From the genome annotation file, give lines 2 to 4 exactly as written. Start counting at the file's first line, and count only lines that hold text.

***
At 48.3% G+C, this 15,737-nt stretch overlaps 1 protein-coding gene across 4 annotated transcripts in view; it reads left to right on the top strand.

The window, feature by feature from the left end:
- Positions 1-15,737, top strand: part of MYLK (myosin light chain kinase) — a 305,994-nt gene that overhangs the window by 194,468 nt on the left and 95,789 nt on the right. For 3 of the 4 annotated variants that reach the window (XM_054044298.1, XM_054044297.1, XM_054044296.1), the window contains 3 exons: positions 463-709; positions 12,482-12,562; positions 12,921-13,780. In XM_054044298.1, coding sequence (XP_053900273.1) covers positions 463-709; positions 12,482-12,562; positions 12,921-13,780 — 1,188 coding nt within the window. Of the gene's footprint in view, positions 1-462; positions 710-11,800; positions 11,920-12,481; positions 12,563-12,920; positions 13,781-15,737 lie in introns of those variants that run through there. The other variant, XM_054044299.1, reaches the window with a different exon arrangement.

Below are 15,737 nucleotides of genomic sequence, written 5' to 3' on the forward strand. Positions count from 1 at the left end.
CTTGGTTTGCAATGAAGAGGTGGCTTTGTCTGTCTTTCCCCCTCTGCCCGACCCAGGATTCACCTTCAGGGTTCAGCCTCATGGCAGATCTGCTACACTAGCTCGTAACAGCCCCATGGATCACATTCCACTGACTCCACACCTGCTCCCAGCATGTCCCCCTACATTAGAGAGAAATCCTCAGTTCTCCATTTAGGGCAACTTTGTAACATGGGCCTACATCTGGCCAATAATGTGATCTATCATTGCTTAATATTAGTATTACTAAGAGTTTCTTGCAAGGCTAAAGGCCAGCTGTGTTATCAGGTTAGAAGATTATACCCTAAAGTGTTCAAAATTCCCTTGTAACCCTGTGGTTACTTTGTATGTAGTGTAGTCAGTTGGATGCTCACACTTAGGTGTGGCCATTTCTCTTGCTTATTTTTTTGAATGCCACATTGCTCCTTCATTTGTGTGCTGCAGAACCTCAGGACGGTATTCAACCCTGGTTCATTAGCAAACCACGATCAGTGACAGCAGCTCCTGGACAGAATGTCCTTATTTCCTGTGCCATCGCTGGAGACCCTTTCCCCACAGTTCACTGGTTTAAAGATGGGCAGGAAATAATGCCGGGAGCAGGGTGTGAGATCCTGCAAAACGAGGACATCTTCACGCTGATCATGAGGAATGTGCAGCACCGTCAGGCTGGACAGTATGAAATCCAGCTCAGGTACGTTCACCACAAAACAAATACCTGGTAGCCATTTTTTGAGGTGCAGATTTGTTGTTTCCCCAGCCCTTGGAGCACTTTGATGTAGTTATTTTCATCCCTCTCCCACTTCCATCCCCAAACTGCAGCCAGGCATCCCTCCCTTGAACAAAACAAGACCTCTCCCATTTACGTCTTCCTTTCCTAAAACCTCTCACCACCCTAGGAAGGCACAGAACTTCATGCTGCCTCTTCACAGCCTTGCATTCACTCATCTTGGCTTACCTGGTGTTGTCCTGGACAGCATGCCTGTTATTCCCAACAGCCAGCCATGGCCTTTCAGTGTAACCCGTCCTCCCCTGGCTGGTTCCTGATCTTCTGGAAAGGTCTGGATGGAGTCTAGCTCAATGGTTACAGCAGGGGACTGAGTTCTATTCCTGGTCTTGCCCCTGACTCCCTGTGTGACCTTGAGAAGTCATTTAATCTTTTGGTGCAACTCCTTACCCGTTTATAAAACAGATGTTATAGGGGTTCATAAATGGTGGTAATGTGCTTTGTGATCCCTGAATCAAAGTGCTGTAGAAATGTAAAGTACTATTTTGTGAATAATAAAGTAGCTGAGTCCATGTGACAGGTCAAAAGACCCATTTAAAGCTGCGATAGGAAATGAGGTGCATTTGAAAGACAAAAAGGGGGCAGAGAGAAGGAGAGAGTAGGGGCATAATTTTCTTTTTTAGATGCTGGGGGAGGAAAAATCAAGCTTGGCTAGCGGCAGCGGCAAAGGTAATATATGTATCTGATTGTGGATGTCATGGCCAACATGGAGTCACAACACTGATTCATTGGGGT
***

The window, feature by feature from the left end:
- Positions 1-15,737, top strand: part of MYLK (myosin light chain kinase) — a 305,994-nt gene that overhangs the window by 194,468 nt on the left and 95,789 nt on the right. For 3 of the 4 annotated variants that reach the window (XM_054044298.1, XM_054044297.1, XM_054044296.1), the window contains 3 exons: positions 463-709; positions 12,482-12,562; positions 12,921-13,780. In XM_054044298.1, coding sequence (XP_053900273.1) covers positions 463-709; positions 12,482-12,562; positions 12,921-13,780 — 1,188 coding nt within the window. Of the gene's footprint in view, positions 1-462; positions 710-11,800; positions 11,920-12,481; positions 12,563-12,920; positions 13,781-15,737 lie in introns of those variants that run through there. The other variant, XM_054044299.1, reaches the window with a different exon arrangement.

Below are 15,737 nucleotides of genomic sequence, written 5' to 3' on the forward strand. Positions count from 1 at the left end.